Officers pulled Ambler over because he allegedly did not dim his headlights. But what has caused outrage is that the officers who killed Ambler were filming an episode of A&E's Live PD during the situation and possibility that the circumstances could've affected how they handled the situation. 

"It is of very serious concern to any of us who are in law enforcement that the decision to engage in that chase was driven by more of a need to provide entertainment than to keep Williamson County citizens safe,” Travis County District Attorney Margaret Moore said.

Local news outlet KVUE noted that the Williamson County Sheriff’s Office has tried to stop news outlets from getting any information about Ambler's case, and it is only because of documents obtained by the KVUE Defenders and the Austin American-Statesman that we know what happened.

Moore told KVUE that both Live PD and the Williamson County Sheriff’s Office have refused to share information with her office about what actually happened, and the only information the department has released is that officials deemed Ambler's death a "justifiable homicide."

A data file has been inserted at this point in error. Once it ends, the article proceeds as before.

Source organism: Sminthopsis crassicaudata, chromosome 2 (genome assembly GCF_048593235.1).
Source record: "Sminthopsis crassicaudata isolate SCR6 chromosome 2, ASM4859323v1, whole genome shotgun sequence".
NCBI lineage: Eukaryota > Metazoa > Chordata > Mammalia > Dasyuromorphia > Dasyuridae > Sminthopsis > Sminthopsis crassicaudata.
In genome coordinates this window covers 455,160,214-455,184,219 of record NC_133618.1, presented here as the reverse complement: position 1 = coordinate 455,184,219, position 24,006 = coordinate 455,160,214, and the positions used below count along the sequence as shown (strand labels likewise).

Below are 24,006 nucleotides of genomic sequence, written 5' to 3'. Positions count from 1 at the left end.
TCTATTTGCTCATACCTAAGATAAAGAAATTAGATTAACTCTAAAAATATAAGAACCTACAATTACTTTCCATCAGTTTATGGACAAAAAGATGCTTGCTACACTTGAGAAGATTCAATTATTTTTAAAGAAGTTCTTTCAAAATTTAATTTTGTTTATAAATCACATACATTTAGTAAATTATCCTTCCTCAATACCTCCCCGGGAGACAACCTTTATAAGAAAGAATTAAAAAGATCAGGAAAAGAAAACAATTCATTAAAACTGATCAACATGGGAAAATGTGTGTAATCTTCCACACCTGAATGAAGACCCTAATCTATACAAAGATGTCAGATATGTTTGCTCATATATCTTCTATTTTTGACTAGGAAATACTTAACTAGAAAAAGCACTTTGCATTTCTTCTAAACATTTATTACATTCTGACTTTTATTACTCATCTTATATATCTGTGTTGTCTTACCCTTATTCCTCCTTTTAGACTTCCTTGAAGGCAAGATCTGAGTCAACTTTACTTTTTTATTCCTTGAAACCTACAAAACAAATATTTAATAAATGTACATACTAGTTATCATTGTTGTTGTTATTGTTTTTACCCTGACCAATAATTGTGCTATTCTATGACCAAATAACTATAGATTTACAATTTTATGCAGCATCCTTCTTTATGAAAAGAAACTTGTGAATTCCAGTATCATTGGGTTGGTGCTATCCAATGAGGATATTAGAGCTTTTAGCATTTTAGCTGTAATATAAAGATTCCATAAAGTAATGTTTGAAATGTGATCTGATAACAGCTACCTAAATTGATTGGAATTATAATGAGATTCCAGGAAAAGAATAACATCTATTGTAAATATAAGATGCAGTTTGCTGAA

In May, the attorney general of Texas had to force the sheriff’s office to release any kind of record of Ambler's death, which it reluctantly did. 

Attorney General Open Recor… by Anonymous Pb39klJ on Scribd

The sheriff denied any wrongdoing in a tweet, blaming the lack of information on other departments that did not ask him for more documents.

Moore said on June 3 she plans to take the case to a grand jury to force the Williamson County Sheriff’s Office to give her office more information about what happened. 

5. Darrien Hunt

Darrien Hunt was killed by police in 2014 while cosplaying with friends in Saratoga Springs, Utah.

Police say they shot Hunt after seeing him with a sword in his hands, which turned out to be a $30 imitation piece. Nearly 100,000 people have signed a petition asking for Hunt's case to be reopened. 

"He was chased then shot from behind 6 times by officers Cpl. Matthew Schauerhamer and officer Nicholas Judson outside of a Panda Express parking lot in Saratoga Springs, Utah. State autopsy results reveal Hunt was not attacking. The evidence was caught on the restaurant’s cameras," the petition said.

It adds that Hunt's mother, Susan, was offered a $900,000 settlement to stop speaking about the case, which she turned down. 

According to the Utah County Attorney's Office, police were justified in killing Hunt because they "felt their lives were threatened," the petition adds.